The method adopted to dig the Scots' Dike was to dig two parallel ditches, and throw the material excavated therefrom into the intervening space, thus forming an earthen mound of varying height. There is no evidence of stone having been used. East of Crawsknow farm, the Dike appears originally to have been about 12 feet broad and 3 or 4 feet high, however it is variable e.g. at one point the Dike takes the form of a narrow strip and then becomes a double ditch with a space of about 30 ft separating them. There is little evidence that the dike has ever been used as a footpath. It may be that two teams built the dike, possibly one from each kingdom, with one starting from the west and another from the east. When the teams came close enough to each other they seem to have been about 21 feet out of their bearings and a correction in the line of the Dike became necessary.
The various sources state that the terminal stones were square stones bearing the royal arms of England and Scotland, however the Commissioners stated that .....a cross pattee at each end and styled 'this is the least and fynal lyne of the particion concluded xxiiij Septembris 1552.'  A cross pattée is a type of cross that has arms which are narrow at the centre, and broader at the perimeter. The name comes from the fact that the shape of each arm of the cross was thought to resemble a paw (French patte). There are several variants of the cross pattée, however it is not known whether these were ever actually made for installation at the dike's terminal points. What fate befell the stones that were made is not recorded. The 19th-century OS maps mark a number of boundary stones which are very unlikely to be contemporary with the terminal stones.
Mercator's Scotiae Regnum of 1595 shows the Scots' Dike but does not name it. Robert Gordon's manuscript map of 1636-52 clearly marks the dike but does not name it or indicate any farms etc. associated with it. The Blaeu Atlas of Scotland by Joan Blaeu (1654) refers to the Dike as the 'March (dyik) Dike' and indicates a dwelling named 'March-dike (dyik)-foot'. Herman Moll's (died 1732) map gives the name 'March Dyck', however he oddly does not show the 'March Dike' as being the borderline.
General Roy's Military Survey of Scotland, undertaken from 1747-1752, clearly marks the 'Scots Dyke' by that name for the first time, shown as a set of parallel lines running from the Sark to the Esk.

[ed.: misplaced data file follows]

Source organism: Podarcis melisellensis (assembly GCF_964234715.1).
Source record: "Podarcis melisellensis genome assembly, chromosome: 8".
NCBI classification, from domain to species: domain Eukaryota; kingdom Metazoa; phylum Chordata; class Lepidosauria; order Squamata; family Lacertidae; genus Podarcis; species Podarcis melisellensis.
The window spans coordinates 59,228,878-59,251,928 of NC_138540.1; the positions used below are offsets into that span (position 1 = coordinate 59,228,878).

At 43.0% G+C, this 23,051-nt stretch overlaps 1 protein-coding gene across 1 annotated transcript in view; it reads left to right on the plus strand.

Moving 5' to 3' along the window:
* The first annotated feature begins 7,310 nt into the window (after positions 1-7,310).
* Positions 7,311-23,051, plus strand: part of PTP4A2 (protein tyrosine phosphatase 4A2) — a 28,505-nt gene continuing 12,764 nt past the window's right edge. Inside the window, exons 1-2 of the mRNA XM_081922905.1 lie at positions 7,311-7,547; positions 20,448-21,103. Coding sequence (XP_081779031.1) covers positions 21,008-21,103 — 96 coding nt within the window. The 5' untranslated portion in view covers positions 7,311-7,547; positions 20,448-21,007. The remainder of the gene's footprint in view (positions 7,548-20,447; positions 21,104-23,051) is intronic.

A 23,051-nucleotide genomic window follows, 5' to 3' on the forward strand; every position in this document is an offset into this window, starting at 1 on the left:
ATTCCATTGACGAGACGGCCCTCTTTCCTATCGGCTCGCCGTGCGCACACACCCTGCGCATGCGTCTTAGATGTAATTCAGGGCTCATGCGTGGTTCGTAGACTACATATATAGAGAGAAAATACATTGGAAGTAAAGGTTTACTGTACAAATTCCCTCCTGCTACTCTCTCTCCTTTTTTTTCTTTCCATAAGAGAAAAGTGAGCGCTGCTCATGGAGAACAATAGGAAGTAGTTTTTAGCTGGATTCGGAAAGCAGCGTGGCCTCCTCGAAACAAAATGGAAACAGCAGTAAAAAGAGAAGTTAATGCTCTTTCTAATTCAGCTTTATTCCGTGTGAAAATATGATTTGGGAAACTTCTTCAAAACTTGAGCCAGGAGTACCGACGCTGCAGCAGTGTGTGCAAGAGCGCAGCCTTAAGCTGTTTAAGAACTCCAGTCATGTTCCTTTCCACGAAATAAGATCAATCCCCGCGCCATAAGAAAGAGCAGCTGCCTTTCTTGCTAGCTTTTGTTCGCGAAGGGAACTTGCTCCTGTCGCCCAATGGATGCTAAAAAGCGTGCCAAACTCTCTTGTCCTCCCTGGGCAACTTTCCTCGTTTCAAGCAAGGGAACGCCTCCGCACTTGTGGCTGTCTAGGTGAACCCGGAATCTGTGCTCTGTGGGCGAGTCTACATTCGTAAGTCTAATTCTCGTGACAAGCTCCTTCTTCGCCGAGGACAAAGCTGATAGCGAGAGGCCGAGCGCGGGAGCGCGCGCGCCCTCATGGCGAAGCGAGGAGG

The name 'Scots' Dike' was in use by Roy's time, that is the mid 18th-century, but previously 'March Dike' seems to have been favoured. It is not clear why the name 'Scots' stuck, as the Scots might just as well have called it the 'English Dyke'; there has been an 'Englishtown farm' marked since at least Roy's time.
|A Roan in Scots is a tangle of brushwood or thorns and a 'Rig' is a section of a ploughed field. Roamyrigg seems a particularly accurate description of this site. '|
The Blaeu Atlas of Scotland (1654) is the first to indicates a named dwelling, this being 'March-dike (dyik)-foot'. General Roy's Military Survey of Scotland undertaken from 1747 – 1752, indicates both 'Craws Know', 'English town' and 'Scots Dyke', however March-dike-foot is not shown by that name.
William Crawford's map of 1804 shows a dwelling called Scots dyke and another called Crossdyke which is no longer marked as such by the 1920s. Thomas Moule's map of 1830 shows a 'Dykestown' which is also shown in Roy's map.
The 1901 OS marks a dwelling named 'Roamyrigg' at the Sark end of the dike, lying within part of what had been woodland with a boundary marker nearby (now fallen). This dwelling is not shown on the 1952 OS or at any later date.
It is clear from OS maps that since at least 1862 the majority of the length of the Scots' Dike has been afforested. Prior to the First World War (1914 – 1918) the section within the Scotsdike Plantation was largely intact, however tree felling operations, such as the laying down of temporary railway lines on top of the Dike and the hauling of cut tree trunks, caused considerable damage or even complete destruction in places. The period between 1916 and 1926 seems to have been the worst, despite complaints having been lodged regarding the wholesale destruction of a national monument.
The dike is only traceable within the Scots Dike Plantation, consisting of a bank, with slight ditches on either side, which varies in width from 5.8 m at the west end to 3.3 m at the east end, standing to a maximum height of 0.8 m. The E and W ends cannot be traced, and in places the ditches have silted up while elsewhere they have been re-cut.